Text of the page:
The Edison Challenge
By ewenstrom on January 11, 2012
Thomas Edison had a very unorthodox approach to his creativity. He applied the principles of mass production to his work, giving himself idea quotas. He was required (by himself) to come up with a new inventions every 10 days, and a major invention every six months.
That's a tall order. But he set this goal for himself, and he did it. And it worked out pretty well for him. The man held 1,093 patents. He's one of the most well known, prolific inventors of our time. His inventions, from the light bulb to the motion picture camera, still impact our lives today.
There's a funny thing about ideas. The more you encourage your brain to have them, the more will pour out of you. It's a strange phenomenon, and one I've experienced myself. If I make myself sit down and brainstorm for just five minutes every day, it's only a week or so before the ideas start attacking me 24/7. They're not all amazing, and I don't use every single one. But the more ideas you have, the more you have to choose from.
As I've discussed on the Juicer before, Ray Bradbury had more ideas for stories than he knew what to do with (read the article here).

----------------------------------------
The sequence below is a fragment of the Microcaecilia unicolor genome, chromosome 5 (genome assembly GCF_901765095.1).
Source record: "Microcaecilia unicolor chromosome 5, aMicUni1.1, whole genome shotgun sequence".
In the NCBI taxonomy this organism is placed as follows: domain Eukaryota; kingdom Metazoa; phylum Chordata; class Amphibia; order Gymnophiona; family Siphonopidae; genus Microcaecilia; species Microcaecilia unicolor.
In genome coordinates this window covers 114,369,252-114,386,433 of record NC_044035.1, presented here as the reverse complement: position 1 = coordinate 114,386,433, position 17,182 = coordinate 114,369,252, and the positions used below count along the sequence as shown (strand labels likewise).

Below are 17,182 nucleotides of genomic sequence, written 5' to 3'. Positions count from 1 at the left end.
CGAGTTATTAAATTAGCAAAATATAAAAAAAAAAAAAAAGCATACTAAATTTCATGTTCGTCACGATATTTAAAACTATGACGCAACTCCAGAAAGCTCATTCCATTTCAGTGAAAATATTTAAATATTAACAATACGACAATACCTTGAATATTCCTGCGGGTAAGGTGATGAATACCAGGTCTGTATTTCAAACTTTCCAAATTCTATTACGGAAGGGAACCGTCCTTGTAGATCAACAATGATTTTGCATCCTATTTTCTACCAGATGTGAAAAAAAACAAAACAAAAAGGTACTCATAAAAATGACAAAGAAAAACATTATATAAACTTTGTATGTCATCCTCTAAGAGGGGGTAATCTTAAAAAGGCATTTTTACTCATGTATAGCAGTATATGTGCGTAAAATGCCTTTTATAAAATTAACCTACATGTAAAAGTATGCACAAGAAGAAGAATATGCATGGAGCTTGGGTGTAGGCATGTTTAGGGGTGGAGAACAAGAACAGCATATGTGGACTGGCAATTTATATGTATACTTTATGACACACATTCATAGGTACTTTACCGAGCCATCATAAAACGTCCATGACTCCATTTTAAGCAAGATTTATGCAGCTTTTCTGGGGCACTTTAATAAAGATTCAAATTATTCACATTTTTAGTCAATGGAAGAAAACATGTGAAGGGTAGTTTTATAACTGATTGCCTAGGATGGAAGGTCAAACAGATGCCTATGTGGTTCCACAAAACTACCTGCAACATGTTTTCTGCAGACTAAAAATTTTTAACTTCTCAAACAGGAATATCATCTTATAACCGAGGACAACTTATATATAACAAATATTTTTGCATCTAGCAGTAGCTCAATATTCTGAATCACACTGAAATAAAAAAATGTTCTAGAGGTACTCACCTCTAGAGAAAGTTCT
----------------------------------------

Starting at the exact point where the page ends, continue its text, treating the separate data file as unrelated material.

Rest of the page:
When it comes to creativity, quantity is critical for quality. Letting bad ideas out will help you have more ideas, which will get you to the good ideas.
So. In this spirit, I present the 2012 Edison Challenge. Pick a creative project you want to be a priority this year. And commit to come up with five ideas for it every single day. They don't all have to be usable, they just have to be ideas. Write them down. Keep them all together in a single file. It might be hard the first few days. But soon, I promise they'll be flowing out of you faster than you can write them down.
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